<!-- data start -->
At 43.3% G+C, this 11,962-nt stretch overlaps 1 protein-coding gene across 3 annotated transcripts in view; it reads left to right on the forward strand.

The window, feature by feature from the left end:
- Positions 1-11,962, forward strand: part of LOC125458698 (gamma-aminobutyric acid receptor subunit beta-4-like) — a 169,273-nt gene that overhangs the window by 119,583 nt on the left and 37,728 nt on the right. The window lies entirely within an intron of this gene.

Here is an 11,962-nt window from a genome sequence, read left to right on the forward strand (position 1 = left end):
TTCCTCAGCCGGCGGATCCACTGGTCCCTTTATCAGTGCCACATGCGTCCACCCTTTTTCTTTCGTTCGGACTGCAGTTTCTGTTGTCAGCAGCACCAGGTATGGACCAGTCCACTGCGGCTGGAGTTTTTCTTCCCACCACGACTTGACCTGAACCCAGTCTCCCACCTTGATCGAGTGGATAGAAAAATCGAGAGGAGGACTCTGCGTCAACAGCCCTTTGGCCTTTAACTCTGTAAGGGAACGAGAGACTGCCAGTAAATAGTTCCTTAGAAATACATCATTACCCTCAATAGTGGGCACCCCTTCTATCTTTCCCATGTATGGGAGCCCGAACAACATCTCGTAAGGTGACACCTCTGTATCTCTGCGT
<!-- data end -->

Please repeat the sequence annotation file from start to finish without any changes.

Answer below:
At 43.3% G+C, this 11,962-nt stretch overlaps 1 protein-coding gene across 3 annotated transcripts in view; it reads left to right on the forward strand.

The window, feature by feature from the left end:
- Positions 1-11,962, forward strand: part of LOC125458698 (gamma-aminobutyric acid receptor subunit beta-4-like) — a 169,273-nt gene that overhangs the window by 119,583 nt on the left and 37,728 nt on the right. The window lies entirely within an intron of this gene.

Here is an 11,962-nt window from a genome sequence, read left to right on the forward strand (position 1 = left end):
TTCCTCAGCCGGCGGATCCACTGGTCCCTTTATCAGTGCCACATGCGTCCACCCTTTTTCTTTCGTTCGGACTGCAGTTTCTGTTGTCAGCAGCACCAGGTATGGACCAGTCCACTGCGGCTGGAGTTTTTCTTCCCACCACGACTTGACCTGAACCCAGTCTCCCACCTTGATCGAGTGGATAGAAAAATCGAGAGGAGGACTCTGCGTCAACAGCCCTTTGGCCTTTAACTCTGTAAGGGAACGAGAGACTGCCAGTAAATAGTTCCTTAGAAATACATCATTACCCTCAATAGTGGGCACCCCTTCTATCTTTCCCATGTATGGGAGCCCGAACAACATCTCGTAAGGTGACACCTCTGTATCTCTGCGT